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Muehlenbeckia horrida subsp. abdita facts for kids

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Remote thorny lignum
Conservation status
Scientific classification e
Kingdom: Plantae
Clade: Tracheophytes
Clade: Angiosperms
Clade: Eudicots
Order: Caryophyllales
Family: Polygonaceae
Genus: Muehlenbeckia
M. horrida
M. h. subsp. abdita
Trinomial name
Muehlenbeckia horrida subsp. abdita

Muehlenbeckia horrida subsp. abdita (syn. Duma horrida subsp. abdita). commonly known as remote thorny lignum, is a critically endangered shrub endemic to Western Australia.


It is an upright, spreading, leafless shrub, that grows to a height of from 60 to 120 centimetres. It has bright, light yellow clusters of flowers.

The subspecies was described in 1996 by Karen Wilson.

Distribution and habitat

Muehlenbckia horrida subsp. abdita is known only from two populations within the Lake Bryde-East Lake Bryde wetland, in the Western Mallee subregion of the Mallee region in the South West Botanical Province of Western Australia.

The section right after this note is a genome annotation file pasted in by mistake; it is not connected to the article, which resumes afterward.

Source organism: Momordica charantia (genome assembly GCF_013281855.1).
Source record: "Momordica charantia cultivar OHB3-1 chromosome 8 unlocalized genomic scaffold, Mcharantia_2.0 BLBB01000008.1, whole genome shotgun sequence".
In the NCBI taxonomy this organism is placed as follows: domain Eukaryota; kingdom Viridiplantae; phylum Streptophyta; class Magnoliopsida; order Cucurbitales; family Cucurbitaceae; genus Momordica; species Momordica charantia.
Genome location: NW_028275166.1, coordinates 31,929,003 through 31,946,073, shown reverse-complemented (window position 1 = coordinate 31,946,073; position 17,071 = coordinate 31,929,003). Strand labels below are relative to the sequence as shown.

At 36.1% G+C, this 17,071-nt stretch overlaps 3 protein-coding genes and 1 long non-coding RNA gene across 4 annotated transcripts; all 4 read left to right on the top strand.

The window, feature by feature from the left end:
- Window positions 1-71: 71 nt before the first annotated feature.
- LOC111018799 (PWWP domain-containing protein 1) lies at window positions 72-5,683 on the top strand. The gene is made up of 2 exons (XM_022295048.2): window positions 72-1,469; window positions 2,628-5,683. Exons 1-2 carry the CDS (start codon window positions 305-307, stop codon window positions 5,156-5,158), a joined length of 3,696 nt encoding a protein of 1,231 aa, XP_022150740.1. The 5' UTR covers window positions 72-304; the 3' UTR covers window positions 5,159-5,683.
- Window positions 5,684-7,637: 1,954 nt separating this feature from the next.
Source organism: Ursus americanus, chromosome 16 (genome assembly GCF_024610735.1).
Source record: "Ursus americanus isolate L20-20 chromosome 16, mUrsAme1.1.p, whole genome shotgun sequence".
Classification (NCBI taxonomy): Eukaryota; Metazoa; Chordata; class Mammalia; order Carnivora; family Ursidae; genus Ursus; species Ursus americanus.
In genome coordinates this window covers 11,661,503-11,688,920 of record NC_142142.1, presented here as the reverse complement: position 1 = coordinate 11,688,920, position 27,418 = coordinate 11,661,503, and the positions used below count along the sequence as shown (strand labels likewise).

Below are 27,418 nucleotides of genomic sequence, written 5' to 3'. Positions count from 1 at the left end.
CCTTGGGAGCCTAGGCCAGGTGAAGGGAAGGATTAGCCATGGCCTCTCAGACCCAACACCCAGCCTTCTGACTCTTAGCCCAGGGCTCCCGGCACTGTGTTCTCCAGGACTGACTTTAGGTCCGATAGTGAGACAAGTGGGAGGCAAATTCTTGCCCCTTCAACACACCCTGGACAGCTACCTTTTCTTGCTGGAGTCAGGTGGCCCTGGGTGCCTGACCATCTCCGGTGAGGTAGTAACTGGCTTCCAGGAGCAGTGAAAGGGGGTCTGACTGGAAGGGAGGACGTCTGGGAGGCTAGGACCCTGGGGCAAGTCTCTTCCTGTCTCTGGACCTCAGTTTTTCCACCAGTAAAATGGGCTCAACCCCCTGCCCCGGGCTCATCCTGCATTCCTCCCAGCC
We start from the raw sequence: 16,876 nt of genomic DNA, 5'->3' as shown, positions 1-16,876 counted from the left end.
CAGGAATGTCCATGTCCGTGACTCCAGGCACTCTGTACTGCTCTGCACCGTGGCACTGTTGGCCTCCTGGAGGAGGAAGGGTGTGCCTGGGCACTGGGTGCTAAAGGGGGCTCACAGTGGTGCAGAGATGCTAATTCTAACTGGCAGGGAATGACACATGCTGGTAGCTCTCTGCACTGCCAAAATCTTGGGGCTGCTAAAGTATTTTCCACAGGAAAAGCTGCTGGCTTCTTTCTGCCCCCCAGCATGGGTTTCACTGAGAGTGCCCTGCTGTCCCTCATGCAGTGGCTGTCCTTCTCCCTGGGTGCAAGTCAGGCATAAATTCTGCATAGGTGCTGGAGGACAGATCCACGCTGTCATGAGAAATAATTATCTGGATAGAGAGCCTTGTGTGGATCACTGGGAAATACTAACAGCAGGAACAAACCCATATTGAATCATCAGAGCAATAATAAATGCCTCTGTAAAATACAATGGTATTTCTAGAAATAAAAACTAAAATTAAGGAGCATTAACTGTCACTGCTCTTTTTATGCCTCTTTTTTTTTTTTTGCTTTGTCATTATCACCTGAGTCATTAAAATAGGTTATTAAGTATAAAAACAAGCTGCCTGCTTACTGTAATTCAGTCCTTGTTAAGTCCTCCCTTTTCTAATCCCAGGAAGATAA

It grows in waterlogged silt and sand, on the beds of Lake Bryde and East Lake Bryde. It depends for its survival upon a regular cycle of freshwater flooding followed by drying of the lake bed.


Populations of M. h. subsp. abdita have declined severely in the last thirty years, mainly because of increasing salinity. Salinity loads in the Lakes were measured at around 160 tonnes in 1985, but had increased to around 1200 tonnes in 2005. This increase is attributable to a rising water table caused by widespread clearing for agriculture. Other threats include interruption of the flooding/drying regime because of altered hydrology; and recreational activities such as water skiing. It is estimated that there are about 2000 plants left. There was previously a third population, but these were all dead in 2002, and the population is thought to be unrecoverable.

It is listed as "critically endangered" under Australia's Environment Protection and Biodiversity Conservation Act 1999, and as "Rare" under Western Australia's Wildlife Conservation Act 1950. The whole lake bed ecosystem has been classified as a critically endangered threatened ecological community under the name Bryde.

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